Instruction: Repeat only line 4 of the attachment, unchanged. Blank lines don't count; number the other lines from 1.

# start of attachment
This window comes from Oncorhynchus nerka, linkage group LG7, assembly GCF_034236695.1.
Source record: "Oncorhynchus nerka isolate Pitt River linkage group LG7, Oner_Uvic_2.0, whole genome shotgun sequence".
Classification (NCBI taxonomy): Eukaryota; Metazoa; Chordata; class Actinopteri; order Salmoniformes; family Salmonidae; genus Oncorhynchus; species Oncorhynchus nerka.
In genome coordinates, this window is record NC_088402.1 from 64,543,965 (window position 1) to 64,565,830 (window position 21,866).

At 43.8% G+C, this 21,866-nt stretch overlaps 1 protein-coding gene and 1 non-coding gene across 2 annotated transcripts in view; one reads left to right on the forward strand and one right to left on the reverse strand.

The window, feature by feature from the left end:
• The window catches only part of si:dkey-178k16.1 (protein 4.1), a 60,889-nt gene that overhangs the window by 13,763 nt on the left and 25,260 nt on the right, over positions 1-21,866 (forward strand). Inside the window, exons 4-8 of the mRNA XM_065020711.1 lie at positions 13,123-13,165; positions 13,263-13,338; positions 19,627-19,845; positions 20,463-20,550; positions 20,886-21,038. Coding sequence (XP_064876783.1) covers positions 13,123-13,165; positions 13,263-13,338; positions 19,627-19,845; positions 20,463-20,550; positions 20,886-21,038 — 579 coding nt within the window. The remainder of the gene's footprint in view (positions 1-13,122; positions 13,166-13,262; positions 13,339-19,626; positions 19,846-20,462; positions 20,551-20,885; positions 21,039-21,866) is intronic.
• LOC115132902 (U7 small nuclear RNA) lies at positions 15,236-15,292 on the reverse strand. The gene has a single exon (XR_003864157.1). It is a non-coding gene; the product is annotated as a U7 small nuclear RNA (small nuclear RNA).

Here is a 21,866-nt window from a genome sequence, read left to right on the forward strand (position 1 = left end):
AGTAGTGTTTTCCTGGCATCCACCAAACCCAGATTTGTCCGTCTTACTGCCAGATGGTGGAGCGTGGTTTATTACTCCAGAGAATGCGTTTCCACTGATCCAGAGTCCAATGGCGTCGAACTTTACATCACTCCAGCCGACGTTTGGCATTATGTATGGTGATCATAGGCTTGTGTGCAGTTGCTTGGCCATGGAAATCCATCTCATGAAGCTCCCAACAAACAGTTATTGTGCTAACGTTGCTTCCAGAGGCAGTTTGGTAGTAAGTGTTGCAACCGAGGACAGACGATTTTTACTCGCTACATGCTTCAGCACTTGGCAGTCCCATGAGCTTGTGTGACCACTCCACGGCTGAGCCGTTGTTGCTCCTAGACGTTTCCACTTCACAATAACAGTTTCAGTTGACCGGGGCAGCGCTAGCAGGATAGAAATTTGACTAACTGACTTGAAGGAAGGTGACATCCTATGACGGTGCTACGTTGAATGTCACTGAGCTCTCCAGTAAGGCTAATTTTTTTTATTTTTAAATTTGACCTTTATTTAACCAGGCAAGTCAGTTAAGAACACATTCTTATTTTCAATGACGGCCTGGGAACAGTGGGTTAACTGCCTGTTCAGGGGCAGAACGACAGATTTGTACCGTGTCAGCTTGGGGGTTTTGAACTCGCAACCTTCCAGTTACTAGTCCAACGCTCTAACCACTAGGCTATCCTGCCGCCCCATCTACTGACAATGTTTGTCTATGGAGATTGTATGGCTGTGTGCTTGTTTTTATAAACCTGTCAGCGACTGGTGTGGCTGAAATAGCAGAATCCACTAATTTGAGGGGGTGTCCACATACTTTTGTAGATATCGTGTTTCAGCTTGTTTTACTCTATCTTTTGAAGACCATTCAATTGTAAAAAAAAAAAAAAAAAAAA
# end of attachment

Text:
In genome coordinates, this window is record NC_088402.1 from 64,543,965 (window position 1) to 64,565,830 (window position 21,866).